Nebraska LTAP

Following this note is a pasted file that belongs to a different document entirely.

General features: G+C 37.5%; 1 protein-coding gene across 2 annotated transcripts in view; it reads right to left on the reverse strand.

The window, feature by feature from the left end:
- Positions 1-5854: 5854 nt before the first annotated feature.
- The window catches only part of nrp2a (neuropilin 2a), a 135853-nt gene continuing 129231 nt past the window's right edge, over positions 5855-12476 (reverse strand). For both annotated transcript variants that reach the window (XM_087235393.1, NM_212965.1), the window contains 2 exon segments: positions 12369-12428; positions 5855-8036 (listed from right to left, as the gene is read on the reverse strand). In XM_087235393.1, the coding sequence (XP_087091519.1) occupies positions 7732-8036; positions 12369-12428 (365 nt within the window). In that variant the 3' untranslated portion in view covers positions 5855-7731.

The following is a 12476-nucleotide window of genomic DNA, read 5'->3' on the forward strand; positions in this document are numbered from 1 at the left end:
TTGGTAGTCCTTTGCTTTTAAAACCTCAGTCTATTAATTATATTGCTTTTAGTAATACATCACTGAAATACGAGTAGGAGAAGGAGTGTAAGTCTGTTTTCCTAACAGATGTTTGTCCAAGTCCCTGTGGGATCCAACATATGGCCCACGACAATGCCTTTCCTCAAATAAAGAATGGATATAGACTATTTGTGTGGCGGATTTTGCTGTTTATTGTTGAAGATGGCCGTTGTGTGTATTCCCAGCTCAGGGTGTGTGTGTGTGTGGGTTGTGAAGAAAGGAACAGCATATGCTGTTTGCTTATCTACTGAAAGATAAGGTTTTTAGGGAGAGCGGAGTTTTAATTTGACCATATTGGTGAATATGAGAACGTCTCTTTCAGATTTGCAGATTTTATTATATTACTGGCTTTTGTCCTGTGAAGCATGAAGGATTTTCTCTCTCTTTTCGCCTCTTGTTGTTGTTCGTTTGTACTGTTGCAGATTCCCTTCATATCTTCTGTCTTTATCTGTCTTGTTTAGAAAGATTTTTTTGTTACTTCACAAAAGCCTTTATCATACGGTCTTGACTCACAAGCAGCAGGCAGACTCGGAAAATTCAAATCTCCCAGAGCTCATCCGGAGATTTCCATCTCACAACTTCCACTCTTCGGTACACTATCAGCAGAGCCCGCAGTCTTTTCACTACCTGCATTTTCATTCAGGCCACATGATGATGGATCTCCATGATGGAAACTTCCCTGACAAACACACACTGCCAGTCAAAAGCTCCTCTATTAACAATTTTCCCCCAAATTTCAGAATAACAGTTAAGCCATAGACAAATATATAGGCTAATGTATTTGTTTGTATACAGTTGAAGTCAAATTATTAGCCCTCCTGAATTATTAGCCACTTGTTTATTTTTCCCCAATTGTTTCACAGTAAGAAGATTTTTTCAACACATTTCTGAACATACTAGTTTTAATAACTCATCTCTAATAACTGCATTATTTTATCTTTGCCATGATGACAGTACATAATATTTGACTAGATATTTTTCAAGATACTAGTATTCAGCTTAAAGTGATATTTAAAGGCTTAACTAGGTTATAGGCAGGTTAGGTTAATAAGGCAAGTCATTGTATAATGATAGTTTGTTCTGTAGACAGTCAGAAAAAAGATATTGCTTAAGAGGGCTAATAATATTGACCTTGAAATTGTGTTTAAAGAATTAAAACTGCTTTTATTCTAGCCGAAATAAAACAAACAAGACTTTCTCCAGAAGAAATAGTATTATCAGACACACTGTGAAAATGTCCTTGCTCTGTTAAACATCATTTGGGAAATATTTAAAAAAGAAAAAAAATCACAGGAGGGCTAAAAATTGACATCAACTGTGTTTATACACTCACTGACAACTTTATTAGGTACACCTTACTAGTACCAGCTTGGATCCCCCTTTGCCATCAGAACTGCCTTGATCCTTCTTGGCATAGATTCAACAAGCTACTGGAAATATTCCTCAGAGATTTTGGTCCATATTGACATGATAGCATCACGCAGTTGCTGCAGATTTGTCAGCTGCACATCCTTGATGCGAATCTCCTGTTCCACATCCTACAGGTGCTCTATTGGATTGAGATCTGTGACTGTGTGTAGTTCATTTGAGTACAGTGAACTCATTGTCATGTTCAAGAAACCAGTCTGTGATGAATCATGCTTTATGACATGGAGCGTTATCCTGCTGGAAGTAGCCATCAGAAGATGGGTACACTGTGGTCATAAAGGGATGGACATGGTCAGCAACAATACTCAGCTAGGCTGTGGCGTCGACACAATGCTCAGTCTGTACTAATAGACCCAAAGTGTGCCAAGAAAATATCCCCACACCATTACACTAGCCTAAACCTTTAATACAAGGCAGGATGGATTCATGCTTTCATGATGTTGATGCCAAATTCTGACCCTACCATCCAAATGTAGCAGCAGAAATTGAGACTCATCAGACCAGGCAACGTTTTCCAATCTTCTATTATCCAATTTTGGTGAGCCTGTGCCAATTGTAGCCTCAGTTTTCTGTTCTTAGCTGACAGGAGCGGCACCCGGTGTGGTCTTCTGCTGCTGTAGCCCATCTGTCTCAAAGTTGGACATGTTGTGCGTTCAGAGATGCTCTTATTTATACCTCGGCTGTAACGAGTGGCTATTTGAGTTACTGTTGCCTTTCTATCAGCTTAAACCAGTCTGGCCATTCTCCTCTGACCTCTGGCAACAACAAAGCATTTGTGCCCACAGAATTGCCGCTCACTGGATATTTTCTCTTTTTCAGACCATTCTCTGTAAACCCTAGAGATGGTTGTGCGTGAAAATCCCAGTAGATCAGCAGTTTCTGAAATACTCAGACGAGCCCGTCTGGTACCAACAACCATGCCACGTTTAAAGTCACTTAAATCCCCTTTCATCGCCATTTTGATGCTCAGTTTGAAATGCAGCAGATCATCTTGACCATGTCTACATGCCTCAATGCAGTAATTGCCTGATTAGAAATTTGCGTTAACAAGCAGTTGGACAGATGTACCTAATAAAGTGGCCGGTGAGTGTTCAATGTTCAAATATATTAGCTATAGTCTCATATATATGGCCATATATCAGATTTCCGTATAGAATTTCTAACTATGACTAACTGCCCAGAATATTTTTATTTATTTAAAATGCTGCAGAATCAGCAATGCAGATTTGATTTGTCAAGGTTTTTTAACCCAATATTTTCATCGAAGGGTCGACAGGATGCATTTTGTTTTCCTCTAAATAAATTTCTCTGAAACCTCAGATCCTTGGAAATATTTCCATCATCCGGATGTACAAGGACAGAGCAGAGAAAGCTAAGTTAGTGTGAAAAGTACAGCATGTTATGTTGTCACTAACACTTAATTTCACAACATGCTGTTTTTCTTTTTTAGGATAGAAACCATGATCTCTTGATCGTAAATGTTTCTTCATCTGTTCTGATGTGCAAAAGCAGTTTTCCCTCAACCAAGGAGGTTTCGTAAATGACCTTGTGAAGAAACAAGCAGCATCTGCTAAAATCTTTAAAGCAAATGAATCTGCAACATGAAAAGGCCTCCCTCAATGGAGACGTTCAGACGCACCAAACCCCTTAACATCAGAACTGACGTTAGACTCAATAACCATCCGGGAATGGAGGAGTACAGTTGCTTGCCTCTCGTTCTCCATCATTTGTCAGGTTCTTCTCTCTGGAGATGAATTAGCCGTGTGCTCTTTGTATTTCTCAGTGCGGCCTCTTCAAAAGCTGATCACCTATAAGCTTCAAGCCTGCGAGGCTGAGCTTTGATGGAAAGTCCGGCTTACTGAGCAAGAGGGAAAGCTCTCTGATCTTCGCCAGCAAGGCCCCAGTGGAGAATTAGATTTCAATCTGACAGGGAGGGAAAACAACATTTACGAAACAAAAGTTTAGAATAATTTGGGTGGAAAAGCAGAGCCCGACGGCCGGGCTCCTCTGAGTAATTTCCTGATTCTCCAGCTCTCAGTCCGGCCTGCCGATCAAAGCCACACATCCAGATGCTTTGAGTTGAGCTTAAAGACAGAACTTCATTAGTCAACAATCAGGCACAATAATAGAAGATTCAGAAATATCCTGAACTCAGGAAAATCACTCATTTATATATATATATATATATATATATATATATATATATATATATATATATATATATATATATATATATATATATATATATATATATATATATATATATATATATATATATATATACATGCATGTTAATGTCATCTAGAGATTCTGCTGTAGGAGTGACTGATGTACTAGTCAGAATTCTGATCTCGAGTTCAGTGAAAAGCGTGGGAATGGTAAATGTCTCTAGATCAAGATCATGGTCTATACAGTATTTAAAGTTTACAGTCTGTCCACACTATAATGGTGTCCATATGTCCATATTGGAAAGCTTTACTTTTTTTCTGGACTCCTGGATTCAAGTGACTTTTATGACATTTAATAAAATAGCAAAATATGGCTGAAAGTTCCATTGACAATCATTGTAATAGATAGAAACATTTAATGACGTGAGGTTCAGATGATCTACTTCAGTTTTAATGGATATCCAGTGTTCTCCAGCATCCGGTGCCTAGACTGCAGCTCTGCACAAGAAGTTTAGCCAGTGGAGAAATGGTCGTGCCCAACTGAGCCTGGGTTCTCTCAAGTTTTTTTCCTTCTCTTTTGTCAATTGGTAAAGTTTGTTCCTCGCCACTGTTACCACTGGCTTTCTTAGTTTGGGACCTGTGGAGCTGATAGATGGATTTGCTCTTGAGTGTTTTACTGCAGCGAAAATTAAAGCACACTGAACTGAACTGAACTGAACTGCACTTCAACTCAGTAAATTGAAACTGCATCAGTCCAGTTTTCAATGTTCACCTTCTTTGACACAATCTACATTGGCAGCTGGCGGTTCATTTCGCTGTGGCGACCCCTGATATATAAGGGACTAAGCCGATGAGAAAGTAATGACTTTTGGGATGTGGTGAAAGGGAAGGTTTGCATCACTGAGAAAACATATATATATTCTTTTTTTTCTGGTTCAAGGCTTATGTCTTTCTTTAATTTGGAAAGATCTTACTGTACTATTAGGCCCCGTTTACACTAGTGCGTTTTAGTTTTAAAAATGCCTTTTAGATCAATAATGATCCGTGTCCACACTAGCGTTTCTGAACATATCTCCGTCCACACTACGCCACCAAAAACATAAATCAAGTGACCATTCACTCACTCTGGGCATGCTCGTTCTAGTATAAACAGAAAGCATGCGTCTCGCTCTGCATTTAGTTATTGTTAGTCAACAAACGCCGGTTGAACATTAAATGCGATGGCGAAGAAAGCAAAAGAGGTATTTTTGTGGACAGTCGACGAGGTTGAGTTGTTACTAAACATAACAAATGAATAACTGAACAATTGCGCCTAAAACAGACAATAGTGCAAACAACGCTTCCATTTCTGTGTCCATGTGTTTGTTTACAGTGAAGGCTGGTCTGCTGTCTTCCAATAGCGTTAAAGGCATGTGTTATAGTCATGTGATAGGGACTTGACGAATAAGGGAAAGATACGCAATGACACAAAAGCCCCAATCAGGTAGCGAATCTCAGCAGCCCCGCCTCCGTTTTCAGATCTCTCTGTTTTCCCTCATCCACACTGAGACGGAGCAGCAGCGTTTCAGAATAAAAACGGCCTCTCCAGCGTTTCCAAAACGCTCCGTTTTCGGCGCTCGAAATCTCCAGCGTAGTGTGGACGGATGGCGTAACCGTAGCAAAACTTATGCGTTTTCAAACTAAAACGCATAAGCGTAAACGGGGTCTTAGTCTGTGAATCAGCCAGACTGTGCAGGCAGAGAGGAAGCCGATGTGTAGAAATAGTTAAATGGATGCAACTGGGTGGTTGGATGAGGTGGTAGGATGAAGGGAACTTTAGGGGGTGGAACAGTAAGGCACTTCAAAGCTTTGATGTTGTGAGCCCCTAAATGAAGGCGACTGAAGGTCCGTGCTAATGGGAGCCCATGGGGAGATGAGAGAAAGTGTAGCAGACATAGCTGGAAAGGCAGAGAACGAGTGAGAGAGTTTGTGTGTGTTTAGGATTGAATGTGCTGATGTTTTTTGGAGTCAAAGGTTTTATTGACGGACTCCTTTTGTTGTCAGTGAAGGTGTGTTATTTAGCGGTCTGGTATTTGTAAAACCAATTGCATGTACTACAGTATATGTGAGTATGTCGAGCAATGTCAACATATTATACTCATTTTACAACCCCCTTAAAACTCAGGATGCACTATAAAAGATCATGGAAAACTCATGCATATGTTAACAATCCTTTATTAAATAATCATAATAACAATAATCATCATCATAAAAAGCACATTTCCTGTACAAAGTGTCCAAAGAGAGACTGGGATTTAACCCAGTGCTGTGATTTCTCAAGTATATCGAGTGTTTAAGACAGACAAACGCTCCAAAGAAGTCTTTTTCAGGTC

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Two types of energy dissipation devices at circular culvert outlets were investigated: full-length weirs and staggered weirs. Related literature was reviewed; a model broken-back circular culvert and dissipation basin was built; instrumentation was installed to measure discharge, piezometric head, and velocities; and four sizes of full-length and staggered weirs were tested over a range of discharges and tailwaters. Weir heights ranged from D/8 to 4D/8, in which D was the culvert diameter. The two weir types were subjected to two styles of tests: (1) tests unaffected by tailwater and (2) tailwater-influenced tests. For tall full-length weirs (3D/8 and 4D/8), basin outlet depths could be reasonably predicted with a simple weir equation, general assumptions about the upstream flow, and the energy equation with no head losses. For shorter weirs (D/8 and 2D/8), the flow skimmed the weir and the weir equation was invalid, especially for high discharges. In these cases, the weirs were not effective energy dissipators. For the tallest weirs, the ratio of outlet energy and the critical depth was roughly constant. The outlet specific energy was about 3.2 and 2.9 times the critical depth for weir heights of 4D/8 and 3D/8, respectively. Similar results were found for the staggered weir, but specific energy was found to be 2.7 and 2.9 times the critical depth for weir heights of 4D/8 and 3D/8, respectively. Results can be used to determine dissipation basin outlet velocities for incoming runout Froude numbers in the range of 3.8 to 4.6 for full- length and staggered weirs with heights ranging from D/8 to 4D/8.